The image also indicates good weather, dismissing the possibility that inclement conditions interfered with the landing.

Other possibilities include incompatible communication systems aboard the Mars Odyssey and Beagle 2, an off course landing, or that the lander's antenna is pointing in the wrong direction.

A potential problem the team has ruled out is a glitch on the lander's onboard computer that reset its clock, causing it to send out its signal at the wrong times.

On December 26, the team made Mars Odyssey send a command to Beagle 2 to reset its clock. It is not known if the lander took the command, but there have been no successful communications with Mars Odyssey in subsequent flybys.

If the lander is unable to establish contact with Mars Odyssey before January 4, it is programmed to enter an auto transmission mode, where it will send a continuous on-off pulse signal throughout the Martian daylight hours.

At this time Beagle 2's mother ship, Mars Express, will be positioned to pick up Beagle 2's signal.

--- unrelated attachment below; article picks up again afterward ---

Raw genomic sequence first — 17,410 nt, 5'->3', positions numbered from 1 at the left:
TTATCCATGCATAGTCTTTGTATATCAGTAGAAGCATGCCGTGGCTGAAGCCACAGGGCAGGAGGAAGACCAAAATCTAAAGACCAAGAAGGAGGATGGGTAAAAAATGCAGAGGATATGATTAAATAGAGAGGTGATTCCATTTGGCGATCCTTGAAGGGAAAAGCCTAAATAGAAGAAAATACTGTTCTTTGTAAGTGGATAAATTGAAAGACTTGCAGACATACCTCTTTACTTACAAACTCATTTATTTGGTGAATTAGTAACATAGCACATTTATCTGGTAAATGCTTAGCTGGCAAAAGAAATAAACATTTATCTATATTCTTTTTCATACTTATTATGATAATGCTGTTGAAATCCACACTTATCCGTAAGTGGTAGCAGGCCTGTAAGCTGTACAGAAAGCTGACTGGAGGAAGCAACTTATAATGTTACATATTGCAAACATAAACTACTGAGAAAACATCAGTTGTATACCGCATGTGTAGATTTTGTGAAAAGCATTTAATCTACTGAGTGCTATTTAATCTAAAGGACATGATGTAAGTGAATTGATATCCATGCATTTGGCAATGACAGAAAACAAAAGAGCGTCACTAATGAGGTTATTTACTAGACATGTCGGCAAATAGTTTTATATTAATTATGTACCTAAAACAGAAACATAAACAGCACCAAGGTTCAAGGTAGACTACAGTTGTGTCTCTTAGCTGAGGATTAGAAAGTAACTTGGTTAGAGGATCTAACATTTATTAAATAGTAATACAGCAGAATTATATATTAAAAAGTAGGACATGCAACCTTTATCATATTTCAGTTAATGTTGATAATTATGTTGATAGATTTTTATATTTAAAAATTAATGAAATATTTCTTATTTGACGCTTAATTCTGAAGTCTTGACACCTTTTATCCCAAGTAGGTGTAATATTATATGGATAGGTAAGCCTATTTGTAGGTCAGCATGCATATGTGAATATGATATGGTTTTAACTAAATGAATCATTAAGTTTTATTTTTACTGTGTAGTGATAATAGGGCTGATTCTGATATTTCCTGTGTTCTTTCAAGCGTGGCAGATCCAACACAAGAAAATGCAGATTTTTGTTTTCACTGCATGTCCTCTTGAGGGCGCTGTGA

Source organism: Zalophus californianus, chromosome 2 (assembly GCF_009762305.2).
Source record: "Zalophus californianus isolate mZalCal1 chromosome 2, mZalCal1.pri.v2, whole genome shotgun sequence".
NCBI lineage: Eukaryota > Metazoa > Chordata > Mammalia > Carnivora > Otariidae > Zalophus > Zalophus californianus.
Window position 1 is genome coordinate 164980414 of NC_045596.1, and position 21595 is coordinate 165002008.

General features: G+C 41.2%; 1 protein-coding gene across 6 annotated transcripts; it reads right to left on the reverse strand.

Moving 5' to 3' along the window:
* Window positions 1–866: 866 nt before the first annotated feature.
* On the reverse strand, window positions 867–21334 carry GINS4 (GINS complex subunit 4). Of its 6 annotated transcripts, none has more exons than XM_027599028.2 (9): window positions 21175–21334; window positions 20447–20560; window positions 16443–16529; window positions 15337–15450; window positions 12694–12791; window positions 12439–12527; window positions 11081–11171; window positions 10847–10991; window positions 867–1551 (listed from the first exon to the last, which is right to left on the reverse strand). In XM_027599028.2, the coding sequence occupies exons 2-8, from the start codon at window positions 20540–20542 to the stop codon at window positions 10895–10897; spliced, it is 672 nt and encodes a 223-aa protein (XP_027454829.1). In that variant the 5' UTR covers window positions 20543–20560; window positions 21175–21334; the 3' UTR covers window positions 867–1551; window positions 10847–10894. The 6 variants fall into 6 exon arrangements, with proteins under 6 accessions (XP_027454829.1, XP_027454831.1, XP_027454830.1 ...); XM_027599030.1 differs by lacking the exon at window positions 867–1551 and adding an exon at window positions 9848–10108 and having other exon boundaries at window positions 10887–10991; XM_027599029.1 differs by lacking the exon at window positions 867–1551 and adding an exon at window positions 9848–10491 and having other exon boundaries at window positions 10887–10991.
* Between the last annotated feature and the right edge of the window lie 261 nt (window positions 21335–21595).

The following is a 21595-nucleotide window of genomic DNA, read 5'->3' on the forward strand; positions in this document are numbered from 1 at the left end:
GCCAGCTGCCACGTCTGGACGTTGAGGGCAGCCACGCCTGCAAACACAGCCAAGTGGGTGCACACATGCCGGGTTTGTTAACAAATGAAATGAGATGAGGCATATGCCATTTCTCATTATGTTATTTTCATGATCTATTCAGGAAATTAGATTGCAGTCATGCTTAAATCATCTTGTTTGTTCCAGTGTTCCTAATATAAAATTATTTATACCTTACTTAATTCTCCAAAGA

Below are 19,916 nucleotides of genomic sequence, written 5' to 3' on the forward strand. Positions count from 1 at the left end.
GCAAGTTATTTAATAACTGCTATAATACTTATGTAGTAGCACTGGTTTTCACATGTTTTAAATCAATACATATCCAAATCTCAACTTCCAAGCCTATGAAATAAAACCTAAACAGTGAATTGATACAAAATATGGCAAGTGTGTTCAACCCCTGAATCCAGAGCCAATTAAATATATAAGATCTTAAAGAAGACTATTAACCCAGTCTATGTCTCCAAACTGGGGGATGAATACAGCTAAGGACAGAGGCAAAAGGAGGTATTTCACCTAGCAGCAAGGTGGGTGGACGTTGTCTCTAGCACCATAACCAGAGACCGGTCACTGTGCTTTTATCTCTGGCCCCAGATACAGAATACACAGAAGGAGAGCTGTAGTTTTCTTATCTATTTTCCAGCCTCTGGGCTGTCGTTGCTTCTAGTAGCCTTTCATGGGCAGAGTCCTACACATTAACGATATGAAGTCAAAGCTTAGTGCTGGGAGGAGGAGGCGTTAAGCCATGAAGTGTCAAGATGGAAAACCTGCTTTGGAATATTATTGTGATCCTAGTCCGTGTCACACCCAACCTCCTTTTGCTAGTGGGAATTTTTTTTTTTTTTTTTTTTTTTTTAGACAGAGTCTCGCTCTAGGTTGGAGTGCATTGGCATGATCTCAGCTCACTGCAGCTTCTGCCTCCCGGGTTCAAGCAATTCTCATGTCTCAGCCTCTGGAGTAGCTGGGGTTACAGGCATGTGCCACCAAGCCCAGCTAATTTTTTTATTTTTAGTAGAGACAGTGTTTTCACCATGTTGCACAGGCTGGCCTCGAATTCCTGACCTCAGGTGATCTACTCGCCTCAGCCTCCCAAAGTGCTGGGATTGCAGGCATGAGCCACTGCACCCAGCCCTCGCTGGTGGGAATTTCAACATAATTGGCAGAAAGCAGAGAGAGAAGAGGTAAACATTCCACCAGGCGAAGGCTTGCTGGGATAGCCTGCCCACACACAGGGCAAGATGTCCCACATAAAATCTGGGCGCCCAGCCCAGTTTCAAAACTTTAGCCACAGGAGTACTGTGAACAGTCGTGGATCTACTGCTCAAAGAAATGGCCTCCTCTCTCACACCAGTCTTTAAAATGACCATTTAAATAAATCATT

"We haven't played all our cards," David Southwood, the European Space Agency's director of science, told reporters Saturday in London. "The baby, we believe, is down on the surface, and the mother is very anxious to get in touch."

Currently, Beagle 2 should be sending a ten-second on-off signal once every minute. This signal should reach Earth 9 minutes later after a journey of 98 million miles (158 million kilometers).

Even though the transmitter's power is only five watts, little more than that of a cellular telephone, scientists believe the signal should be detectable by powerful radio telescopes scanning the planet's surface.

Although the ground-based radio telescopes will not be able to send a reply to Beagle 2, detection of a transmission would help mission controllers pinpoint the spacecraft's location. This in turn would allow the communications antenna on Mars Odyssey to be directed more accurately toward Beagle 2 on subsequent overhead passes.

Mars Troubles

Getting spacecraft to Mars has historically proved a difficult task—two out of every three missions to the red planet has failed. Most recently, NASA's 1999 Mars Polar Lander was lost during landing.

Lord Sainsbury, Britain's minister for science and innovation, said in a statement today that his country remains committed to the long-term exploration of Mars.

"We've always recognized that Beagle 2 was a high-risk project, and we must avoid the temptation in [the] future to only do low-risk projects," he said.

NASA currently has two twin rovers en route to Mars, Spirit and Opportunity. Spirit is scheduled to land on January 3. Opportunity will arrive January 24.

The NASA and ESA spacecraft are on complementary but unrelated missions to Mars to search signs of past or present life, including water and chemical compounds in soils and rocks.